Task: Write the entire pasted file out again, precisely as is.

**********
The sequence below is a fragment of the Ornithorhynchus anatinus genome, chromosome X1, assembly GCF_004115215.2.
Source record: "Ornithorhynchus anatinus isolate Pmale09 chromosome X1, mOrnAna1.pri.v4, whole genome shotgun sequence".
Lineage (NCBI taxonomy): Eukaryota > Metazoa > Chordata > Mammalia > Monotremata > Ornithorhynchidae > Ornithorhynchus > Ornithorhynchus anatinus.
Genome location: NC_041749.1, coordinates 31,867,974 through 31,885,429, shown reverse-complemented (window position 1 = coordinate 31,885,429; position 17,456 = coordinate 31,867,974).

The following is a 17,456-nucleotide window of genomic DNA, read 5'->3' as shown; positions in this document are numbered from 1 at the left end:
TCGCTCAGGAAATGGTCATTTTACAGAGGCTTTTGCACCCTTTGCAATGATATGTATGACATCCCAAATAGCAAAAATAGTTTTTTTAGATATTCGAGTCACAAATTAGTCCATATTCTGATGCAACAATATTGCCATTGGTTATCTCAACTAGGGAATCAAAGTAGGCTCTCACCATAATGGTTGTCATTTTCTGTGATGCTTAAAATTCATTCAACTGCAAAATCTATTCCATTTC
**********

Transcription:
The sequence below is a fragment of the Ornithorhynchus anatinus genome, chromosome X1, assembly GCF_004115215.2.
Source record: "Ornithorhynchus anatinus isolate Pmale09 chromosome X1, mOrnAna1.pri.v4, whole genome shotgun sequence".
Lineage (NCBI taxonomy): Eukaryota > Metazoa > Chordata > Mammalia > Monotremata > Ornithorhynchidae > Ornithorhynchus > Ornithorhynchus anatinus.
Genome location: NC_041749.1, coordinates 31,867,974 through 31,885,429, shown reverse-complemented (window position 1 = coordinate 31,885,429; position 17,456 = coordinate 31,867,974).

The following is a 17,456-nucleotide window of genomic DNA, read 5'->3' as shown; positions in this document are numbered from 1 at the left end:
TCGCTCAGGAAATGGTCATTTTACAGAGGCTTTTGCACCCTTTGCAATGATATGTATGACATCCCAAATAGCAAAAATAGTTTTTTTAGATATTCGAGTCACAAATTAGTCCATATTCTGATGCAACAATATTGCCATTGGTTATCTCAACTAGGGAATCAAAGTAGGCTCTCACCATAATGGTTGTCATTTTCTGTGATGCTTAAAATTCATTCAACTGCAAAATCTATTCCATTTC